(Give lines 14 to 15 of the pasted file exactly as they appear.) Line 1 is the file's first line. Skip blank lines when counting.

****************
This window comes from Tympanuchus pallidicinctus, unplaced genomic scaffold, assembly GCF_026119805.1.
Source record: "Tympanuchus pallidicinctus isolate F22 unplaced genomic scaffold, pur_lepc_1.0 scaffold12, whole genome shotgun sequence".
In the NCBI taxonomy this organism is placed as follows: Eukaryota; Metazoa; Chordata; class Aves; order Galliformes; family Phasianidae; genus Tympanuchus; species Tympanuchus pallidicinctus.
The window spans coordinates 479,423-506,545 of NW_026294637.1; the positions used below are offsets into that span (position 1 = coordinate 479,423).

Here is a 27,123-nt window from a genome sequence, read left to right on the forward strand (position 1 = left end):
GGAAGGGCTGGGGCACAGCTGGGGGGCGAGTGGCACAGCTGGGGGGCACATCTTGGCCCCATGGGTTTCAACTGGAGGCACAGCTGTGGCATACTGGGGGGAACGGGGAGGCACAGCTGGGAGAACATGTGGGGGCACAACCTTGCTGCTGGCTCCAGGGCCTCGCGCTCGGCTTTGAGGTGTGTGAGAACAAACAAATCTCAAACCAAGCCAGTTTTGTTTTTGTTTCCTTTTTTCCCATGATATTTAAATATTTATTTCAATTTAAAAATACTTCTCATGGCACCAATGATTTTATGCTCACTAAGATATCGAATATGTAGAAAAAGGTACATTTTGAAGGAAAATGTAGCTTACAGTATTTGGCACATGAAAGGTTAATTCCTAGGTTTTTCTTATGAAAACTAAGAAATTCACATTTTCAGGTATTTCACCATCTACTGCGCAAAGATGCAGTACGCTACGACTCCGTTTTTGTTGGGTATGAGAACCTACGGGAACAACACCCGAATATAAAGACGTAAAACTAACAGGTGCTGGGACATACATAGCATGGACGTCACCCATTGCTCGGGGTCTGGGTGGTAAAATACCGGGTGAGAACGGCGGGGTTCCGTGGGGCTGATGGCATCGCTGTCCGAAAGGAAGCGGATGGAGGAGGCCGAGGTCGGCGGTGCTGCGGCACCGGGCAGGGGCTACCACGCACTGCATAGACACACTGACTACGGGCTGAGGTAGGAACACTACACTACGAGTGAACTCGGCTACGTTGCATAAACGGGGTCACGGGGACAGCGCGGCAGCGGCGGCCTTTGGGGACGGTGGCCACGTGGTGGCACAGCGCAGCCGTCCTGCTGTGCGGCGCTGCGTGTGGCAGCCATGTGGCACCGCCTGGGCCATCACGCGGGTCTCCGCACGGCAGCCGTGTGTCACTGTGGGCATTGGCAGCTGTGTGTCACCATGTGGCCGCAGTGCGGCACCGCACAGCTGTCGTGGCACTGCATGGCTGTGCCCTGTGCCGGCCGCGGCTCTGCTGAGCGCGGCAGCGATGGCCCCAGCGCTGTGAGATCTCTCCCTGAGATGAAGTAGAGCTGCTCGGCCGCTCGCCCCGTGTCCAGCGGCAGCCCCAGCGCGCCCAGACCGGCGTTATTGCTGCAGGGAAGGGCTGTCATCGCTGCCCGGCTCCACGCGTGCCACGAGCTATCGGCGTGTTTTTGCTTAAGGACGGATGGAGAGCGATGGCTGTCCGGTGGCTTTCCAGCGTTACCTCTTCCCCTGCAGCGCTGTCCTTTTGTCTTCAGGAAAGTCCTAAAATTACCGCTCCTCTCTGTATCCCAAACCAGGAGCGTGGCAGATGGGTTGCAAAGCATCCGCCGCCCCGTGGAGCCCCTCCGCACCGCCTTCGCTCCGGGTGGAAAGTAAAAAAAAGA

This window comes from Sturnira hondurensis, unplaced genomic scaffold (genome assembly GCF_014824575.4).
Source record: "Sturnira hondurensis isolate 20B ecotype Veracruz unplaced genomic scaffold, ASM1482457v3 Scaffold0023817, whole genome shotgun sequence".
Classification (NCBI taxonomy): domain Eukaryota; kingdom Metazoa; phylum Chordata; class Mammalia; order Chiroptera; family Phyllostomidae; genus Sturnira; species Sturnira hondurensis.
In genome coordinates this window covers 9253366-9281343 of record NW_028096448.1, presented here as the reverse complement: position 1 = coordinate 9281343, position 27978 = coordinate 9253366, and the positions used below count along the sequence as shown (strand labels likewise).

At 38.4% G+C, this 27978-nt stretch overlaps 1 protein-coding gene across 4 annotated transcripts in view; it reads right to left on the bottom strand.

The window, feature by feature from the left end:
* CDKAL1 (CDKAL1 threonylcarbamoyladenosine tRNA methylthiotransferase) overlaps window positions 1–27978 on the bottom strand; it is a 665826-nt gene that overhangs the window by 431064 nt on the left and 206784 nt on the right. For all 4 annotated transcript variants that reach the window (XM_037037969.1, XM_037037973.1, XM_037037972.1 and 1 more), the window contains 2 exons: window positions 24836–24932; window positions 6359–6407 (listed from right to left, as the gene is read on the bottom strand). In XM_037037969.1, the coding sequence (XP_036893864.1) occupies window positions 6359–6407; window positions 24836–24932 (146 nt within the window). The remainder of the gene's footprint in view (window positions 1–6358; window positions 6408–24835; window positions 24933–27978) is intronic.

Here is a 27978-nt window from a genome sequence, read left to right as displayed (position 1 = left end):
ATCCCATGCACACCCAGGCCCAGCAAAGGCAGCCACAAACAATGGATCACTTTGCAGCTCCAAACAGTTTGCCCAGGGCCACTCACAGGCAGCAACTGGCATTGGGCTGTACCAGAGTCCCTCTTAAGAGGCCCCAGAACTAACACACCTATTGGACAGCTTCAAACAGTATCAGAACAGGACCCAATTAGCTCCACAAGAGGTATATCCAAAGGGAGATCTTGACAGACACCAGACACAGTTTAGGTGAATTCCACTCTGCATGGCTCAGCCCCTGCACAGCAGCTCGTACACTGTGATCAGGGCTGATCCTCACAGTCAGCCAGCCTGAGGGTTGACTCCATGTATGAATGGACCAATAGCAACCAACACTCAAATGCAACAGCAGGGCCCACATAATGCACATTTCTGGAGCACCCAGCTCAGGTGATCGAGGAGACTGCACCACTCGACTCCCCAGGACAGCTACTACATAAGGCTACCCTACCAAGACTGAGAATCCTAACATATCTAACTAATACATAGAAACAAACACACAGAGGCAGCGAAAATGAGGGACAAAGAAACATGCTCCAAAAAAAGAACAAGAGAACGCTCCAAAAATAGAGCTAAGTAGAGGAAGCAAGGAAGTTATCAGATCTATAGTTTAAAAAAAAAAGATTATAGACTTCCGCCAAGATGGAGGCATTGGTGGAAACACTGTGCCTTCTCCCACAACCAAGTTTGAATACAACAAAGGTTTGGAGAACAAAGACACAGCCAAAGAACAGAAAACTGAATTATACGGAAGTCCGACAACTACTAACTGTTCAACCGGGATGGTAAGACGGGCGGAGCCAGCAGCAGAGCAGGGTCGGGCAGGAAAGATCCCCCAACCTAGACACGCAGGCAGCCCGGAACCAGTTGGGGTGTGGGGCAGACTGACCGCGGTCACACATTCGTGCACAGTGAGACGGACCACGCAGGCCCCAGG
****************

Here is a 27978-nt window from a genome sequence, read left to right as displayed (position 1 = left end):
ATCCCATGCACACCCAGGCCCAGCAAAGGCAGCCACAAACAATGGATCACTTTGCAGCTCCAAACAGTTTGCCCAGGGCCACTCACAGGCAGCAACTGGCATTGGGCTGTACCAGAGTCCCTCTTAAGAGGCCCCAGAACTAACACACCTATTGGACAGCTTCAAACAGTATCAGAACAGGACCCAATTAGCTCCACAAGAGGTATATCCAAAGGGAGATCTTGACAGACACCAGACACAGTTTAGGTGAATTCCACTCTGCATGGCTCAGCCCCTGCACAGCAGCTCGTACACTGTGATCAGGGCTGATCCTCACAGTCAGCCAGCCTGAGGGTTGACTCCATGTATGAATGGACCAATAGCAACCAACACTCAAATGCAACAGCAGGGCCCACATAATGCACATTTCTGGAGCACCCAGCTCAGGTGATCGAGGAGACTGCACCACTCGACTCCCCAGGACAGCTACTACATAAGGCTACCCTACCAAGACTGAGAATCCTAACATATCTAACTAATACATAGAAACAAACACACAGAGGCAGCGAAAATGAGGGACAAAGAAACATGCTCCAAAAAAAGAACAAGAGAACGCTCCAAAAATAGAGCTAAGTAGAGGAAGCAAGGAAGTTATCAGATCTATAGTTTAAAAAAAAAAGATTATAGACTTCCGCCAAGATGGAGGCATTGGTGGAAACACTGTGCCTTCTCCCACAACCAAGTTTGAATACAACAAAGGTTTGGAGAACAAAGACACAGCCAAAGAACAGAAAACTGAATTATACGGAAGTCCGACAACTACTAACTGTTCAACCGGGATGGTAAGACGGGCGGAGCCAGCAGCAGAGCAGGGTCGGGCAGGAAAGATCCCCCAACCTAGACACGCAGGCAGCCCGGAACCAGTTGGGGTGTGGGGCAGACTGACCGCGGTCACACATTCGTGCACAGTGAGACGGACCACGCAGGCCCCAGG